Angelo immediately enforces Vienna's previously neglected harsh laws against immorality. What I cannot make out is if this was against the Duke's wishs, concurrent with them or neutral.
To what end did the Duke observe Vienna in disguise? He already knew the effects caused by his neglect of punishment. Was he thinking about making Angelo his heir? Why?
Whatever the reason for Angelo's accession to power, he certainly utilizes it instantly when he condemns Claudio to death for fathering a child out of wedlock (or rather the deed which led to the child :P). The laws are inconsistent—both are humiliated, but only Claudio condemned to be executed. Why not fines, a public humiliation, and jail for both?
Claudio is soooo despicable. He knew he was doing wrong, and I believe he also knew the punishment. They were not married because of some complication of Juliet's dowry—to me this makes it worse because he was excusing himself saying they were all but married. He also has no scruples with his sister saving his sorry neck with the same sin that has earned him capital punishment.
I think (maybe) Isabella could be justified in condemning (to Claudio) Angelo's response to her plea for mercy. All praise and commendation is due to Isabella for so forcefully rebuking her brother and guarding her virtue.
You could argue that she was committing murder by not sinning to save her brother's life. I am in complete disagreement with this stance. Claudio knew he was sinning, and he knew that according to the law this sin deserves death. He flouts the moral and legal systems and then expects his sister to do the same to save him from punishment.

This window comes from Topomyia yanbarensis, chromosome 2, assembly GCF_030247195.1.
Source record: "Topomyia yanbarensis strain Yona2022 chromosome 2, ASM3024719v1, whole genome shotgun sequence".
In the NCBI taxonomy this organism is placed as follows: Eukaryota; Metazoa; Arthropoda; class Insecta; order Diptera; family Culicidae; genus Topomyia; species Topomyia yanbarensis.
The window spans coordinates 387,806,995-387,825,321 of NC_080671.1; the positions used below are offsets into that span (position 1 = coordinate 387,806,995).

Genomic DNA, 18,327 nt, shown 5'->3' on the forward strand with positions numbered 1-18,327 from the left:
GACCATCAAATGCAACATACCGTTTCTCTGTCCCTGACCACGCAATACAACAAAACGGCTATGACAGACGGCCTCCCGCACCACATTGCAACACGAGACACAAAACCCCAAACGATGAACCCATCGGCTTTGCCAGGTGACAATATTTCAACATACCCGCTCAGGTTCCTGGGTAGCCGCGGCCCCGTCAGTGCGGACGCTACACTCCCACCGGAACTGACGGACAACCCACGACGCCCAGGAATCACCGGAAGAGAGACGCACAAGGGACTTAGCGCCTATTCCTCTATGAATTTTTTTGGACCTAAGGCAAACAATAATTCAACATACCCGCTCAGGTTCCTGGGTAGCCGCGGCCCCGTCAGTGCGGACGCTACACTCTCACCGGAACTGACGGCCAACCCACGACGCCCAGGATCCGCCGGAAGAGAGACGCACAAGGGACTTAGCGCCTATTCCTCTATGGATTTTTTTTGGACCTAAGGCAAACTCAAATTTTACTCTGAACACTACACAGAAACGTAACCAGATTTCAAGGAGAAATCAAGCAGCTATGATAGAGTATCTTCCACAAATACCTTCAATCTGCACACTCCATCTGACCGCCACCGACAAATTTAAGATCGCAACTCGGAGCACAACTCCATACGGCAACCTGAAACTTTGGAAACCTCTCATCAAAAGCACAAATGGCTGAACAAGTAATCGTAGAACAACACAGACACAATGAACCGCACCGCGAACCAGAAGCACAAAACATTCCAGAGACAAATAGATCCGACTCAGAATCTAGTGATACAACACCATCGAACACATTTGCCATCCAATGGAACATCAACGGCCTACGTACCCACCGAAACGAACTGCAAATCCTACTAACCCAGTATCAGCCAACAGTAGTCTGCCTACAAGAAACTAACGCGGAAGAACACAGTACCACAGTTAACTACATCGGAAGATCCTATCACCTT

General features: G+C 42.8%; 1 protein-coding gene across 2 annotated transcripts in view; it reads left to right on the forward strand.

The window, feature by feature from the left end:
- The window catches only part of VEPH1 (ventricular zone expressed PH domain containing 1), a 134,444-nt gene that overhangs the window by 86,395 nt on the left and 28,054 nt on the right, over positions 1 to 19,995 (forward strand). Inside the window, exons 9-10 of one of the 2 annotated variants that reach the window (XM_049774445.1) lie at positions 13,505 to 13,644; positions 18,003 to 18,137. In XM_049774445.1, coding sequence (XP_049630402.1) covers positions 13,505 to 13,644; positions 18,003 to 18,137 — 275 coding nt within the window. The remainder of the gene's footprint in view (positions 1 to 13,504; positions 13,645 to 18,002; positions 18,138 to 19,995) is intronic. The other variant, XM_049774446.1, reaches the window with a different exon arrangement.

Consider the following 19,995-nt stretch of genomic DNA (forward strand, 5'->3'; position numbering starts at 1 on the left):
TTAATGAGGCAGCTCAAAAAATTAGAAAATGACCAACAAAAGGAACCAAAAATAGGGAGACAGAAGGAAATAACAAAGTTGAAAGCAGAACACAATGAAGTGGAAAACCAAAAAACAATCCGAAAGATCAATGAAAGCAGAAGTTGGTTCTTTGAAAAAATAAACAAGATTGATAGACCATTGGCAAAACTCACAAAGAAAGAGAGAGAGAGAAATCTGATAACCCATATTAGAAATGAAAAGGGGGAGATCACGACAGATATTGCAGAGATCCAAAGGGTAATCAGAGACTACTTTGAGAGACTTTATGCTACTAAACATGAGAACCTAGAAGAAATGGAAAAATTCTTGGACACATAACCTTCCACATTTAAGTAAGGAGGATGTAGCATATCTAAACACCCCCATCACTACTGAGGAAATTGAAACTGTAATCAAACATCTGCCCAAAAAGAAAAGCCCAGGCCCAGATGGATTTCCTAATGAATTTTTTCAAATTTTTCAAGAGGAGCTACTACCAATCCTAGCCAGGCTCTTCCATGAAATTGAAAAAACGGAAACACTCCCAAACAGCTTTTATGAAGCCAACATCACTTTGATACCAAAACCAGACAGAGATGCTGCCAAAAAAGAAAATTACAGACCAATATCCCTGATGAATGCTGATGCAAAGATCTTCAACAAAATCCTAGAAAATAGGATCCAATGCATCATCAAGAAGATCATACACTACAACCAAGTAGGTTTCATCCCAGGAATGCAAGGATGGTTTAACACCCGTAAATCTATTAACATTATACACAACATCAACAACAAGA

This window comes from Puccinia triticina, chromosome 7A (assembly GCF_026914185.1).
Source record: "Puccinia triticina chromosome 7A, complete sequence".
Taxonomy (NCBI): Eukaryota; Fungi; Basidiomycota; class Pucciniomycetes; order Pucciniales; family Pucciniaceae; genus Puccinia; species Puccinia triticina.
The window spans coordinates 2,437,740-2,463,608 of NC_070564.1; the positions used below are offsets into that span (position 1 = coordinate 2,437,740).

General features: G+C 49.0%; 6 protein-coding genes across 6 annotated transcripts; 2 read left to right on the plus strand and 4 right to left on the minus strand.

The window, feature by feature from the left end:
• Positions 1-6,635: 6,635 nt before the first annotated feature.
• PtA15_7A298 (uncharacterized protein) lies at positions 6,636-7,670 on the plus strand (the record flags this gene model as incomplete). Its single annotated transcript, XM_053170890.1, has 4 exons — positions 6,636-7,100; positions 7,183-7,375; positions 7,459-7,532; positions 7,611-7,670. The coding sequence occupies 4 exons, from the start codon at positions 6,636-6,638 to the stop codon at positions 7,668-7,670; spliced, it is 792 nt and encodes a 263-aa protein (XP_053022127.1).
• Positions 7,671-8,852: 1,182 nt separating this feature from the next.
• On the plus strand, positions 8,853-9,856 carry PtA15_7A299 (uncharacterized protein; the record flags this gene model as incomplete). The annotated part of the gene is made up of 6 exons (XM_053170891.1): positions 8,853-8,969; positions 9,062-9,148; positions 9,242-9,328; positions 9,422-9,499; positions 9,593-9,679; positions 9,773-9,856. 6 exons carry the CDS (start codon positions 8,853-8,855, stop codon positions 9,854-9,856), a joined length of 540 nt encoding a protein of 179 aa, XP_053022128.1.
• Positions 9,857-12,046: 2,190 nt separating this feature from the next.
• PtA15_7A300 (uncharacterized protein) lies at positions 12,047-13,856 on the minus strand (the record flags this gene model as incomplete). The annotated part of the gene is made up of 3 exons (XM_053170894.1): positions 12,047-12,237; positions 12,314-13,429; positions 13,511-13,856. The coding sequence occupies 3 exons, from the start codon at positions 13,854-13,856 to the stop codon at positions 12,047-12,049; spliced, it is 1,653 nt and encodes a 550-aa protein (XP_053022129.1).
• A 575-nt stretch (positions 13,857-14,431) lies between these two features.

As to the other hypocrite, Angelo, why he was so strict with the laws and faithless with promises is beyond me. He doesn't intend to save Claudio (another strike against Claudio's dreadful wish), and he leaves Mariana—there are plenty of this type of rogue. He is a tyrant as well but why he chooses to enforce morality laws and keep up the appearance of stringent morality boggles my mind. The Duke was obviously not of a keen mind with regard to the ability to perceive and penetrate faҫades.
The Duke himself does not have a spectacular character. He neither enforces the laws nor seeks to find improvements for his rule. He disappears for no obvious purpose, and he makes a highly dubious moral choice by substituting Mariana for Isabella in the deputy's lascivious plan. Isabella risks her reputation and safety in assenting to such a plan. Of real concern is Mariana's immorality. She was promised to Angelo—but was not Juliet to Claudio—or was Angelo and Mariana's parental, official, and binding (would that really make the sin less?!) and Juliet and Claudio's merely consensual and emotional? It is fornication either way.
There are two positive aspects of the play: Isabella's true virtue and the "rightness" of the ending. Claudio is saved and must marry Julietta while Angelo is exposed and forced to marry Mariana. Lucio, friend of Claudio and a horrid rake, is forced to marry a "woman of the evening" that he got with child and promised to marry (hah, I looove when such men are trapped like that—which is why I enjoyed All's Well that Ends Well). The crowning touch is that the Duke has fallen in love with Isabella.
The public discovery of Angelo takes too long—Mariana and Isabella are made to look like fools and the truth regarding the "death" of Claudio was cruelly kept from Isabella merely so that the Duke could see her relief when she sees Claudio in life. And yet she loved him, how convenient for him!
Since writing this I took a Renaissance Culture course in college wherein I read the story of Boccaccio's that Shakespeare borrowed to use in All's Well that Ends Well, so I wonder if this play has an original story since I believe that many of Shakespeare's plays had borrowed plots. I shall have to look into this further.
Labels: Literature Reviews